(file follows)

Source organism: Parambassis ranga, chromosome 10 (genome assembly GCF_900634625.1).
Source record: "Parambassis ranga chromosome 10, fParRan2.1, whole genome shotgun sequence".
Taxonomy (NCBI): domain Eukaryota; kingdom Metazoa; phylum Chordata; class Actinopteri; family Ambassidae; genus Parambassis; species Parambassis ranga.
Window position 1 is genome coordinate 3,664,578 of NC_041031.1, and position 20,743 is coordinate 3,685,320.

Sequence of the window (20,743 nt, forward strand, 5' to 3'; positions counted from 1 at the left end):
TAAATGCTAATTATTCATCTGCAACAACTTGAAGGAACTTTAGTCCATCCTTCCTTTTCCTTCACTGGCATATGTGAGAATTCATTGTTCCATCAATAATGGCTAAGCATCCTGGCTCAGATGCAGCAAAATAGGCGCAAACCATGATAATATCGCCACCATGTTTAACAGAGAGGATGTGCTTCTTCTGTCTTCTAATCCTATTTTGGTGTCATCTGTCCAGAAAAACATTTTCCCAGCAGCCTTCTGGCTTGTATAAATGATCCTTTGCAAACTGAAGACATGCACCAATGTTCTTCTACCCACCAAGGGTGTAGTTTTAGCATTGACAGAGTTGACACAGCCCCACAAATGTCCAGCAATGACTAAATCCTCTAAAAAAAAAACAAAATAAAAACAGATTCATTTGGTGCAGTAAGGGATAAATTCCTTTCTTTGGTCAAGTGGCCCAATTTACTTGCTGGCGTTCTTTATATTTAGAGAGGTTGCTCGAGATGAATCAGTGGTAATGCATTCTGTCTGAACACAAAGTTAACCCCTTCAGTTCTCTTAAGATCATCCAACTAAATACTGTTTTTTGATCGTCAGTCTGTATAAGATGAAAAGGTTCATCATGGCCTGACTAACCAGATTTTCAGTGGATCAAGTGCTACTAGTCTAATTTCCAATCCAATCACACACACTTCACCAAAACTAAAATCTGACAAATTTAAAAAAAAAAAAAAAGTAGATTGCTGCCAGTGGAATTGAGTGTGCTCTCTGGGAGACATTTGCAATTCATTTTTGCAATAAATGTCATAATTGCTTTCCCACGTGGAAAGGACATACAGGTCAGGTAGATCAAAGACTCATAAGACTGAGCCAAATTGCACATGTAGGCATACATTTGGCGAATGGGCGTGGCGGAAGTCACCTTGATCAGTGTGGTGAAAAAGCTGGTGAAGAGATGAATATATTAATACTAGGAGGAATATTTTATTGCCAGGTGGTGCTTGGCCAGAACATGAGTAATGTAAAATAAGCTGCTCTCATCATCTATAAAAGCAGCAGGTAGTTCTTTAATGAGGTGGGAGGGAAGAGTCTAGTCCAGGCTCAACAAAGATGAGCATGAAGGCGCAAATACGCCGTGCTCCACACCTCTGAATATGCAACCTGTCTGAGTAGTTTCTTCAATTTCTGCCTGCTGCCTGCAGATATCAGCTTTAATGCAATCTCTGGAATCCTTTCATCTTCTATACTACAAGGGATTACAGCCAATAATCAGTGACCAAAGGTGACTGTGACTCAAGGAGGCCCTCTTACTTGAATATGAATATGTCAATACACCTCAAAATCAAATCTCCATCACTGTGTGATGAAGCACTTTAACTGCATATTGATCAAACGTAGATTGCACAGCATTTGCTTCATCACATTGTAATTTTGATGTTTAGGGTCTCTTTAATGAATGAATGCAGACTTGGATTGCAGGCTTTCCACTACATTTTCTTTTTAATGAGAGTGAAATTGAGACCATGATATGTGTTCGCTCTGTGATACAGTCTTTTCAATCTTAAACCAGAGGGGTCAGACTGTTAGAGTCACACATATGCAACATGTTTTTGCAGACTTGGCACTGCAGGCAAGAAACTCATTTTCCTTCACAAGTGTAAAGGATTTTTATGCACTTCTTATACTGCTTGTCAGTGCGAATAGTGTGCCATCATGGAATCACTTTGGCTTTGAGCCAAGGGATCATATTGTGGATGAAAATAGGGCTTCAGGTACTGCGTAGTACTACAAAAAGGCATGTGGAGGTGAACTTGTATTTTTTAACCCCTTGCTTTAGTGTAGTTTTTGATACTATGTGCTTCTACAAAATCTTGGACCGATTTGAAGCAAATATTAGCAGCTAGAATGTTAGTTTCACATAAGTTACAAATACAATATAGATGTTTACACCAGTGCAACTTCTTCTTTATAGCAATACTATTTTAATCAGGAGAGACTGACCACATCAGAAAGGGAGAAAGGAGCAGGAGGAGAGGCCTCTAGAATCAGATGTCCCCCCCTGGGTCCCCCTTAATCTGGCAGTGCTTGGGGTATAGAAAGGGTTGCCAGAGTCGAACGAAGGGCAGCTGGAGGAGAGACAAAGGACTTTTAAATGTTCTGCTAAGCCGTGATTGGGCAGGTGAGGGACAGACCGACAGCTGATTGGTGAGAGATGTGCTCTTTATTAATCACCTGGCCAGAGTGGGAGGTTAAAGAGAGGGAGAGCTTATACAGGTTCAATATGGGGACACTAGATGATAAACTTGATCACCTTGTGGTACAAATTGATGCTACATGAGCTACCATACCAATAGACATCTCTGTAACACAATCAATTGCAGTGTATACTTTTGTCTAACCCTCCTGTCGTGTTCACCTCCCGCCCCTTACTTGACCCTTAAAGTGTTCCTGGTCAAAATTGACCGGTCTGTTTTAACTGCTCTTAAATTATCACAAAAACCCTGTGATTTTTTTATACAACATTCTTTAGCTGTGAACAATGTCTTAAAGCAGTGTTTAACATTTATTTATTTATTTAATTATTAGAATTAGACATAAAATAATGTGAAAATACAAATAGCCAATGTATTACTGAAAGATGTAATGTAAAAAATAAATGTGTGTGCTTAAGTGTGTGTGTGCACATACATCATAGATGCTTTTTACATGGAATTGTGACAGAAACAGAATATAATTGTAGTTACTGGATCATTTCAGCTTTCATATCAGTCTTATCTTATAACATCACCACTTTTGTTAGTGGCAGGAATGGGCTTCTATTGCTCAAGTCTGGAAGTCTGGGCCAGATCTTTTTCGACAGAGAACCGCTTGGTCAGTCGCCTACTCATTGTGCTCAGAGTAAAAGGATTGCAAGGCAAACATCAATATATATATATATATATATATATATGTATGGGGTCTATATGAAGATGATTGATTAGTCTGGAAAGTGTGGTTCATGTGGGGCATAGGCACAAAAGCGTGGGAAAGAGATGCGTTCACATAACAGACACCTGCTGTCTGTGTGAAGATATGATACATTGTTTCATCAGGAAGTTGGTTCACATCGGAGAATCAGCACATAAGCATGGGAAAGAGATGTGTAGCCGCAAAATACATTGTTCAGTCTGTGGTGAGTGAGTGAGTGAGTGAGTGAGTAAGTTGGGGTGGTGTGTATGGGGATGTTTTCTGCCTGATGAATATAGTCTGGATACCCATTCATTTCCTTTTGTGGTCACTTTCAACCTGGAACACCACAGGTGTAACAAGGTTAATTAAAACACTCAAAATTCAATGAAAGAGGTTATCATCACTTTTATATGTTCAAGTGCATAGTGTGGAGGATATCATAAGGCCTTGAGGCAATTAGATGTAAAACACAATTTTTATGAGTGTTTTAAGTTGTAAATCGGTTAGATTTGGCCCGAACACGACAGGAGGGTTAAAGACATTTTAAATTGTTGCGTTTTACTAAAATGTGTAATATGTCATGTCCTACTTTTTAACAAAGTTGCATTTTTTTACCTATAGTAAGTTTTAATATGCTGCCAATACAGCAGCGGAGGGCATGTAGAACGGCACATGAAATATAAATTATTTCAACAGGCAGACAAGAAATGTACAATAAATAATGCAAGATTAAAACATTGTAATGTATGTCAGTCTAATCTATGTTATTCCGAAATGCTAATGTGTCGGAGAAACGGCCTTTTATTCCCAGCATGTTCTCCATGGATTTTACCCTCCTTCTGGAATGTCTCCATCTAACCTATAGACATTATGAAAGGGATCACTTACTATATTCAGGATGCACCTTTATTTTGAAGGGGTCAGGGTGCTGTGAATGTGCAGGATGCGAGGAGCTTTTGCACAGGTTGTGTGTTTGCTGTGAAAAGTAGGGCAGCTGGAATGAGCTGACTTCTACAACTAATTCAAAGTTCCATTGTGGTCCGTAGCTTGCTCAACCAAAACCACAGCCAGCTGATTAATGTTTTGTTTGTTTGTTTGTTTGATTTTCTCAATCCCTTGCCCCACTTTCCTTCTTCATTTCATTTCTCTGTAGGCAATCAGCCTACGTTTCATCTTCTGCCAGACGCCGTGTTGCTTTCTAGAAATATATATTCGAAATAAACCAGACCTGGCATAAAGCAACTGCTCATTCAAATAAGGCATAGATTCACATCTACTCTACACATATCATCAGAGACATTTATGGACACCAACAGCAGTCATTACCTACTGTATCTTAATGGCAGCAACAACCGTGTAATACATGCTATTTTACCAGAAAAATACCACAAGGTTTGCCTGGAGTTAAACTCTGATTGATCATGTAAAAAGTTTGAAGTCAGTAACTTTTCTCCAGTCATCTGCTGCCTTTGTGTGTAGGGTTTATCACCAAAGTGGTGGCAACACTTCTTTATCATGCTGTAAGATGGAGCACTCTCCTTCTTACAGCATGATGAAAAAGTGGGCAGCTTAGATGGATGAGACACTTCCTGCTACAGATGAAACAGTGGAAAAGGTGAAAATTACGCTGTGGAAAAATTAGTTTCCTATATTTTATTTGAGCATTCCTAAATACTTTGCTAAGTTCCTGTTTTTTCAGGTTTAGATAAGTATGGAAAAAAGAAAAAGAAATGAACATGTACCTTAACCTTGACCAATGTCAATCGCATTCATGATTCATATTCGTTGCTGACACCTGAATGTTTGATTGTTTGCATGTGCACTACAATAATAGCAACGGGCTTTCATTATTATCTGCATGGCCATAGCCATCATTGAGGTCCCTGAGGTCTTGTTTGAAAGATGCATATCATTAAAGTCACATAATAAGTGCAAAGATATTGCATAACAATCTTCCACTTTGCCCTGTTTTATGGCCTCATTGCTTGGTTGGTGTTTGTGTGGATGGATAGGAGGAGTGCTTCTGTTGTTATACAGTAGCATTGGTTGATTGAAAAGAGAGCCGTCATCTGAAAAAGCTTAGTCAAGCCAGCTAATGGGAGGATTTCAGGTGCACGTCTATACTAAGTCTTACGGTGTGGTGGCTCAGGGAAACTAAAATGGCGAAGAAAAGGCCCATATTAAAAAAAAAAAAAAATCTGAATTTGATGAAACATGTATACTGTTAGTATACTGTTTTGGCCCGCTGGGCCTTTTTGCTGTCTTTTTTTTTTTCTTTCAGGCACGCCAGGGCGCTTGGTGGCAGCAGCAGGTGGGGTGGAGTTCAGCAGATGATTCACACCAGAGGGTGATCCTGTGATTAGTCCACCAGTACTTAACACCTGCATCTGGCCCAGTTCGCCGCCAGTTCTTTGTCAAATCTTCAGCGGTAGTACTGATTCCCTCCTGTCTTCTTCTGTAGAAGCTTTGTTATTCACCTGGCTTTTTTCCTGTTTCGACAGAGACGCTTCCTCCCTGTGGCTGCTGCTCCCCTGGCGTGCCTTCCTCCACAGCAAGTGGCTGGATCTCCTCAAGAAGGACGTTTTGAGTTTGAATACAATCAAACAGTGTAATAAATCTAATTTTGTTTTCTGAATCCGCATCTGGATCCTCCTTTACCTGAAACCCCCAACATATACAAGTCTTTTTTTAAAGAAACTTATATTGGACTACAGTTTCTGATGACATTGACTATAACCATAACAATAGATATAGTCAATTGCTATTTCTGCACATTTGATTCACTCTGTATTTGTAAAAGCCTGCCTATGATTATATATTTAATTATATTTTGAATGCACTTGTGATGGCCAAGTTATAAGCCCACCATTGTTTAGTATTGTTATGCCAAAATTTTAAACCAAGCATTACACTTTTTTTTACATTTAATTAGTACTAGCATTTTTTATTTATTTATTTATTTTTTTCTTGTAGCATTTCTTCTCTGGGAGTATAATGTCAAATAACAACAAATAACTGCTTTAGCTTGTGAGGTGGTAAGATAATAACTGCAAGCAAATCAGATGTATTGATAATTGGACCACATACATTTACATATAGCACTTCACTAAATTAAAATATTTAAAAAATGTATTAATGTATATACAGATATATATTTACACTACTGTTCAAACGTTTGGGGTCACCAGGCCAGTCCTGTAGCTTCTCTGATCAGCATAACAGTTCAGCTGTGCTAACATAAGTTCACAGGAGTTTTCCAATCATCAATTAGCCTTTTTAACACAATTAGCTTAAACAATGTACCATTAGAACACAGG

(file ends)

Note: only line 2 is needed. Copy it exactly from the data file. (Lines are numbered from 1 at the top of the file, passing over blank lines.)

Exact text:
Source record: "Parambassis ranga chromosome 10, fParRan2.1, whole genome shotgun sequence".